Root vegetables such as carrots, beets, and turnips are among the true vegetables — edible plant parts corresponding to vegetative, or growing parts of the plant.
Botanically speaking, seeds and plant parts that contain seeds are considered fruits. Tomatoes, cucumbers, and peppers are fruits, containing seeds in a variety of arrangements. Beans and corn are actual seeds. True vegetables come from the leaves, stems, and roots of the plant. Interestingly, many true vegetables are more cold hardy and thus better suited to early season gardening than the fruits, many of which need continuously warm soil for best development.
Root vegetables are relatively easy to grow, provided the soil is loose and easy to work. Clay and compacted soils are difficult for root hairs to penetrate, slowing growth and sometimes even constricting the growth of the root. Many root vegetables thrive in sandier soil that drains well: soil with too much organic matter and moisture holding capacity can cause rot issues.
Once appropriate soil has been addressed, a few considerations for growing root vegetables can greatly increase the opportunities for success.
Transplant vs. direct seeding
Root vegetables tend to perform better when direct seeded. Taproots like carrots and radishes often respond poorly to transplanting, resulting in misshapen roots or stunted growth. Growers in short season regions like the Klamath Basin sometimes transplant early beets and turnips. Many use paper pots or peat pots that can be planted entirely — without disturbing the root system —enables transplanting with reduced instances of root damage.
Competition with weeds
The young seedling stage is critical in terms of competition for water and nutrients: young root crops don’t compete well with weeds or mulch. As they grow larger, removing every tiny weed is not as crucial. Often, root crops start off slow before developing a leaf canopy that can shade out weed seeds to prevent weeds from sprouting. Carrots have fine, delicate leaves that don’t create much shade at all. Seedling root crops should be hand weeded, mulch can be added later as the plants mature. Some gardeners have had success with interplanting root crops with fast growing lettuce or spinach, harvesting the leafy greens entirely as the root crops grow larger.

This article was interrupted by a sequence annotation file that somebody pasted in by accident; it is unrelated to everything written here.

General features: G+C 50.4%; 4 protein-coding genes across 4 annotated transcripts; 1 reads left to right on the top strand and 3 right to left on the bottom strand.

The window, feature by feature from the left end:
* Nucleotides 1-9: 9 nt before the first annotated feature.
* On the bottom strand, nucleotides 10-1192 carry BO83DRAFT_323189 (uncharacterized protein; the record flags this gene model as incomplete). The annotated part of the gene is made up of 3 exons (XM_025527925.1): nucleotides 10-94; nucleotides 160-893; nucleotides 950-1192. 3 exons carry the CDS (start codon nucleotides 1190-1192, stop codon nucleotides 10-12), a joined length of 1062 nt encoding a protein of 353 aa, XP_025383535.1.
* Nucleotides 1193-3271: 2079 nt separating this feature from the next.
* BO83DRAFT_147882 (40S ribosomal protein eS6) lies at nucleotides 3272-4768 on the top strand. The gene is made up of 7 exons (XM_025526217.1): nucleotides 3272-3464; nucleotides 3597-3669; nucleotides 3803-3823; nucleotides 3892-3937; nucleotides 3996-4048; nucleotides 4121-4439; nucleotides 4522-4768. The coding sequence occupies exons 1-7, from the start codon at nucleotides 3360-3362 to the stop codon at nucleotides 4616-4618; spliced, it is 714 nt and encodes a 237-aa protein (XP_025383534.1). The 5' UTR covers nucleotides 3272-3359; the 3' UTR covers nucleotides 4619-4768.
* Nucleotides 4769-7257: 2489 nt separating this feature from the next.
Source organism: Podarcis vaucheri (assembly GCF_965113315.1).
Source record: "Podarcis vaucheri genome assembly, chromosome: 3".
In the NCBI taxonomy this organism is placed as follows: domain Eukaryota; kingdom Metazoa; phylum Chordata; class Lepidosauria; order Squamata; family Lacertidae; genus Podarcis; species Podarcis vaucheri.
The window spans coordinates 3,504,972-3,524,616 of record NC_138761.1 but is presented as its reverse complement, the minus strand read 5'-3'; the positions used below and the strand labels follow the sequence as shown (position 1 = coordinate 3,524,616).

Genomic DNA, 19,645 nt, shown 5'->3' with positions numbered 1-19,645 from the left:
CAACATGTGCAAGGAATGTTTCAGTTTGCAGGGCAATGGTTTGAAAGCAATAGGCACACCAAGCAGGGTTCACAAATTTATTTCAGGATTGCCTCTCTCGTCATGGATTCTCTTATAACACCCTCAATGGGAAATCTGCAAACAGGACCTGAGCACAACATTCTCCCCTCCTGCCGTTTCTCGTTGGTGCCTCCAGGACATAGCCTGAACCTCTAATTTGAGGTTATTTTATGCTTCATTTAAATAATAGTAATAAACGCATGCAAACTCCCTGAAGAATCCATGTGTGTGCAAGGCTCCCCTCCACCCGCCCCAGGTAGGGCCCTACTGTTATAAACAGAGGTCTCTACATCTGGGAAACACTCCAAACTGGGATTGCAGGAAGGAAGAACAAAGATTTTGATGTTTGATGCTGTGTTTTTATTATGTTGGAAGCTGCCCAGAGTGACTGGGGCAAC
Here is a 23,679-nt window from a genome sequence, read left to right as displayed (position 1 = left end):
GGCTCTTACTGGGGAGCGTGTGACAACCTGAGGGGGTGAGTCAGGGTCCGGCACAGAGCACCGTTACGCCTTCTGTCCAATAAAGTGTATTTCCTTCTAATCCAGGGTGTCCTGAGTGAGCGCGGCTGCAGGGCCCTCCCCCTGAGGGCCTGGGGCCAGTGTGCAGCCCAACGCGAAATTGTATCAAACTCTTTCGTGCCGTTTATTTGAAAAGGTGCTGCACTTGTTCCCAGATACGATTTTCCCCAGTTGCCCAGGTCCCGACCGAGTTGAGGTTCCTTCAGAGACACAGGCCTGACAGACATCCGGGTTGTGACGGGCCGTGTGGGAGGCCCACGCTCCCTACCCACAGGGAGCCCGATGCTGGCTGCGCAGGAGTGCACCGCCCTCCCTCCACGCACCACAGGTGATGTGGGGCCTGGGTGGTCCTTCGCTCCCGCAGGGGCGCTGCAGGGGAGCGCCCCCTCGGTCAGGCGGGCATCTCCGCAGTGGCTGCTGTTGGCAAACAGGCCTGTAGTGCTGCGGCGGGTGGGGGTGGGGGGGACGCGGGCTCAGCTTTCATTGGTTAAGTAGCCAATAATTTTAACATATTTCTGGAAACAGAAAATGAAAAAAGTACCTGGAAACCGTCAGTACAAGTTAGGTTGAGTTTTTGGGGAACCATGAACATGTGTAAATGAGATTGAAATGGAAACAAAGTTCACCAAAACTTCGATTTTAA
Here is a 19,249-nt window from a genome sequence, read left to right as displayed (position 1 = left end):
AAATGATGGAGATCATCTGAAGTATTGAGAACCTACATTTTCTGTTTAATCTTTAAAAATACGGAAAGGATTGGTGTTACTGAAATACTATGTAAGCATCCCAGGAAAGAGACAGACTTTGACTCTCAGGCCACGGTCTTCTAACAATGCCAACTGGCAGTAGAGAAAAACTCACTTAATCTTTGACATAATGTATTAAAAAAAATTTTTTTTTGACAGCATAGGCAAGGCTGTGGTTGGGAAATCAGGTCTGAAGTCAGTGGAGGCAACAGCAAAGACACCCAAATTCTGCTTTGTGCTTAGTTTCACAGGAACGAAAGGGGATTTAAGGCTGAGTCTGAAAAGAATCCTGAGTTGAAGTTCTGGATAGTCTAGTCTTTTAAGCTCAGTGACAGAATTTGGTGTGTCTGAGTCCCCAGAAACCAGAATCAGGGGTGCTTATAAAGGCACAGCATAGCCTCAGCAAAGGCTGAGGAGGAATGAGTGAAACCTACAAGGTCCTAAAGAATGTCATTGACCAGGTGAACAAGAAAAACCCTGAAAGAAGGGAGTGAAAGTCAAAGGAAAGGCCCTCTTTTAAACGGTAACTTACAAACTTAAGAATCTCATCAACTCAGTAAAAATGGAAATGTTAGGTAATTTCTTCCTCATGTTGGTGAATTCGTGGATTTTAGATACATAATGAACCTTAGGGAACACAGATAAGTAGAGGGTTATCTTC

Remove the obstacles
Forked carrots, twisted radishes, lumpy beets: these can be caused by hard soil, lumps or rocks in the soil, and even large mulch or compost chunks that have been incorporated into the soil. Before planting, make sure to remove all these obstacles to root development. Finely worked soil is especially important for root crops.
Seeds like carrot and radish are small, and often difficult to disperse singly. When seeds sprout too close together, neither root can develop properly. Thinning is the best way to encourage the strongest roots to develop. Pull the less vigorous plants out completely. Some gardeners replant the thinned plants where they have more space. This approach typically yields partial success.
Tough skins, poor post-harvest storage quality and bitter flavor are characteristics of root vegetables that have not had consistent water. Where rainfall is not provided, deep watering several times a week is suggested for root crops. To encourage good root development, water should be available deep into the soil profile. It can be helpful to dig around in the soil after watering to gain insight into how deeply water is actually filtering through the soil. Infrequent watering can also cause stressed plants that are more vulnerable to pest issues.
Generally, root crops are considered “light” feeders when it comes to fertilizer. Nitrogen-rich fertilizer may promote leafy top growth instead of strong root development desirable for root crops. Carrots demonstrate positive response to light fertilizer during development, but additional fertilizer after planting is often unnecessary in most other root crops.
Root crops vary in time to maturity. Radishes are considered a “quick” crop, often interplanted with slower growing plants and harvested while the other crop grows on. Some varieties of radish can reach maturity in as few as 25 days. On the other end of the spectrum are parsnips, which take from 105-125 days to mature.
— — Nicole Sanchez is horticulture faculty at OSU’s Klamath Basin Research and Extension Center. For more information on this or other gardening topics, contact Sanchez at 541-883-7131 or Nicole.firstname.lastname@example.org.